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The T. Rex Fossil That Caused a Scientific Controversy
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In the early 2000s, a team of paleontologists inadvertently set the stage for a years-long scientific saga after they excavated a well-preserved partial Tyrannosaurus rex skeleton from Montana's Hell Creek formation. While transporting the bones, the scientists were forced to break a femur. Pieces from inside the thigh bone fell out, and these fragments were sent to Mary Schweitzer, a paleontologist at North Carolina State University, for dissection and analysis.

Under a microscope, Schweitzer thought she could make out what appeared to be cells and tiny blood vessels inside the pieces, similar to those commonly discovered inside fresh bone. Further analysis revealed what appeared to be animal proteins, which sent Schweitzer reeling. Could she have just discovered soft tissue inside dinosaur leg bone many millions of years old, found in ancient sediments laid down during the Cretaceous period? Or was the soft stuff simply a substance known as biofilm, which would have been formed by microbes after the bone had already fossilized?

Following a seemingly endless series of debates, studies, and papers, Schweitzer's hunch was proven correct. That said, this contentious conclusion wasn't made overnight. To hear the whole saga—and learn what it means for science—watch the recent episode of Stated Clearly below, which was first spotted by website Earth Archives.

[h/t Earth Archives]

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Courtesy the University of Colorado Boulder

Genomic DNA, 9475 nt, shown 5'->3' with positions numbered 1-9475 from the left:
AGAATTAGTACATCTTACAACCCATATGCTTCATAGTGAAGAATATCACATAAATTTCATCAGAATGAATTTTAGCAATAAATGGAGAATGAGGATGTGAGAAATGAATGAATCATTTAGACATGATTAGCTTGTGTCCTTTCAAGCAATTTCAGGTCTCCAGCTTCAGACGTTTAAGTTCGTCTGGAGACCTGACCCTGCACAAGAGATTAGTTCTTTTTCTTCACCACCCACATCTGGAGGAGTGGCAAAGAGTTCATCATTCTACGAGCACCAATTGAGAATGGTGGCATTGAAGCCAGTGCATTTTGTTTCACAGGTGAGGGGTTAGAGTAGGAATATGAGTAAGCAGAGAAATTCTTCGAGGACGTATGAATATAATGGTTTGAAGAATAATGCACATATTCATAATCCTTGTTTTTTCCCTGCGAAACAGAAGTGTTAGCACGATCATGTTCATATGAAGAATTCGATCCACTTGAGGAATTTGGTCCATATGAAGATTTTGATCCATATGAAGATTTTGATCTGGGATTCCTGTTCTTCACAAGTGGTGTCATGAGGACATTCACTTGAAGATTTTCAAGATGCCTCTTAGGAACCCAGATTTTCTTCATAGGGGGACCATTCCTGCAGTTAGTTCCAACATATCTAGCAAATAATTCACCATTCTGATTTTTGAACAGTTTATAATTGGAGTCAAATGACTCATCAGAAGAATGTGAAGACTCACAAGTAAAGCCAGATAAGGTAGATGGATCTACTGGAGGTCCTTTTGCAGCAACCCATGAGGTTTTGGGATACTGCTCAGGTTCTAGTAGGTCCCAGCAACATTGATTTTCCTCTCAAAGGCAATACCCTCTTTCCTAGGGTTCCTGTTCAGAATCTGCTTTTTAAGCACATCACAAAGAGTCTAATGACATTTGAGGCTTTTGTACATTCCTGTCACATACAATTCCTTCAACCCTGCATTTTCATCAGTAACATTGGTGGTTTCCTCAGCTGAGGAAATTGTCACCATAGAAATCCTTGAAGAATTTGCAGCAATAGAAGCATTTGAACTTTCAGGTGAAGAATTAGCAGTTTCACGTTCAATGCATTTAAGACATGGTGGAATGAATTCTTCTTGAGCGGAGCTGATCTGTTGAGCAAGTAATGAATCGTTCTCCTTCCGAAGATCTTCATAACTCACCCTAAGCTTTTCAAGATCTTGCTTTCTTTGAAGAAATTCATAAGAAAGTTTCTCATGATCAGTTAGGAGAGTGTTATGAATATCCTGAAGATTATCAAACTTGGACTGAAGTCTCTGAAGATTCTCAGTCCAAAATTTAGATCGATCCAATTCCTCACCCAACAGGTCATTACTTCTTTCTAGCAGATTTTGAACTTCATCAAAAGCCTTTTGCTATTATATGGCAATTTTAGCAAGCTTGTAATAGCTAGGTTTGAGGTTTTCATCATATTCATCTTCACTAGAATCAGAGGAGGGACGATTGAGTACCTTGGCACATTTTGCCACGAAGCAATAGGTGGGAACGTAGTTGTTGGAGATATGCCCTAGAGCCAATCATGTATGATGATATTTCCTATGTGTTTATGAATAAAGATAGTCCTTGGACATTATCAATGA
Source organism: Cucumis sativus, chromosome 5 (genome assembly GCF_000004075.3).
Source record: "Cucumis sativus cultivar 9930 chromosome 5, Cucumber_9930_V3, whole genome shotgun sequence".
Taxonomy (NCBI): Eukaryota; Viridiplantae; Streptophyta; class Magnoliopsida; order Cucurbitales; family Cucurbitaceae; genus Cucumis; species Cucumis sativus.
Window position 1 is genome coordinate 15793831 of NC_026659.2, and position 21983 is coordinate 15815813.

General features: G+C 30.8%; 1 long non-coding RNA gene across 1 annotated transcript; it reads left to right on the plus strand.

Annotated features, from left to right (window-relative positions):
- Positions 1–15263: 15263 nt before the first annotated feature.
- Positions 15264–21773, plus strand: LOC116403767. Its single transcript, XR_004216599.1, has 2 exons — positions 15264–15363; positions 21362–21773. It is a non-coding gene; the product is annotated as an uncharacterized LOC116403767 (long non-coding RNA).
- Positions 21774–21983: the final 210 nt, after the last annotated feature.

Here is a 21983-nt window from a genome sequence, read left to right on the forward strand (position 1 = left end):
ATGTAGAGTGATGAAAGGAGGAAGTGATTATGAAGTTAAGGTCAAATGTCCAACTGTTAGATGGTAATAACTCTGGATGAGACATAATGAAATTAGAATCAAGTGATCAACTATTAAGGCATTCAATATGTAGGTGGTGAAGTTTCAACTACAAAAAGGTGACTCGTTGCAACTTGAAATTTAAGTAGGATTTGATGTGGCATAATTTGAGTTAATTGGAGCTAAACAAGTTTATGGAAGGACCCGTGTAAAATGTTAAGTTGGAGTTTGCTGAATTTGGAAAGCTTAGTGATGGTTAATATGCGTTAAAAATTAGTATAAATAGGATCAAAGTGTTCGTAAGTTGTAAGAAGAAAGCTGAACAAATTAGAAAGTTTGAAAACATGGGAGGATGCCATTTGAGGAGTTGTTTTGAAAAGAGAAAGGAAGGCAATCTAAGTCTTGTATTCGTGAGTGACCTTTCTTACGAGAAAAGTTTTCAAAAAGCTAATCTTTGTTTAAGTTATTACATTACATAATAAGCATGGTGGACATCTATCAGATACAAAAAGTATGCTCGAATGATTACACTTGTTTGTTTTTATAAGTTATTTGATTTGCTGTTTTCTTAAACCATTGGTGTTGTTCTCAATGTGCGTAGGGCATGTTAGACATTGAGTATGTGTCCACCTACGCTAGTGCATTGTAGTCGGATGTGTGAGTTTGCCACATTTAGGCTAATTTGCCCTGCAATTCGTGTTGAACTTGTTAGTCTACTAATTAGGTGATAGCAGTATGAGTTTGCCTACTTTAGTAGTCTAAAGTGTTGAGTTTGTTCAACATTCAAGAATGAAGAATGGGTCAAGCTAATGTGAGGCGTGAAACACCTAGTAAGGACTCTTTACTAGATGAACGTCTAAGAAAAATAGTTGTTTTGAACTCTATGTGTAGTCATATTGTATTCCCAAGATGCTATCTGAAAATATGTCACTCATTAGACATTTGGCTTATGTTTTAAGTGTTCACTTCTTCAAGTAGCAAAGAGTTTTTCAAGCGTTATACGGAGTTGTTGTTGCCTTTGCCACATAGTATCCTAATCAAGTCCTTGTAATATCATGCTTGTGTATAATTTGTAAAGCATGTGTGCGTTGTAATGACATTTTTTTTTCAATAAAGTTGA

Fossilized Poop Shows Some Herbivorous Dinosaurs Loved a Good Crab Dinner
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Lead author Karen Chin of the University of Colorado Boulder
Courtesy the University of Colorado Boulder

Scientists can learn a lot about the prehistoric world through very, very old poop. Just recently, researchers from the University of Colorado-Boulder and Kent State University studying fossilized dinosaur poop discovered that some herbivores weren't as picky about their diets as we thought. Though they mostly ate plants, large dinosaurs living in Utah 75 million years ago also seem to have eaten prehistoric crustaceans, as Nature News reports.

The new study, published in Scientific Reports, finds that large dinosaurs of the Late Cretaceous period seem to have eaten crabs, along with rotting wood, based on the content of their coprolites (the more scientific term for prehistoric No. 2). The fossilized remains of dinos' bathroom activities were found in the Kaiparowits rock formation in Utah's Grand Staircase-Escalante National Monument, a known hotspot for pristine Late Cretaceous fossils.

"The large size and woody contents" of the poop suggest that they were created by dinosaurs that were well-equipped to process fiber in their diets, as the study puts it, leading the researchers to suggest that the poop came from big herbivores like hadrosaurs, whose remains have been found in the area before.

Close up scientific images of evidence of crustaceans in fossilized poop.
Chin et al., Scientific Reports (2017)

While scientists previously thought that plant-eating dinosaurs like hadrosaurs only ate vegetation, these findings suggest otherwise. "The diet represented by the Kaiparowits coprolites would have provided a woody stew of plant, fungal, and invertebrate tissues," the researchers write, including crabs (Yum). These crustaceans would have provided a big source of calcium for the dinosaurs, and the other invertebrates that no doubt lived in the rotting logs would have provided a good source of protein.

But they probably didn't eat the rotting wood all year, instead munching on dead trees seasonally or during times when other food sources weren’t available. Another hypothesis is that these "ancient fecal producers," as the researchers call them, might have eaten the rotting wood, with its calcium-rich crustaceans and protein-laden invertebrates, during egg production, similar to the feeding patterns of modern birds during breeding season.

Regardless of the reason, these findings could change how we think about what big dinosaurs ate.

[h/t Nature News]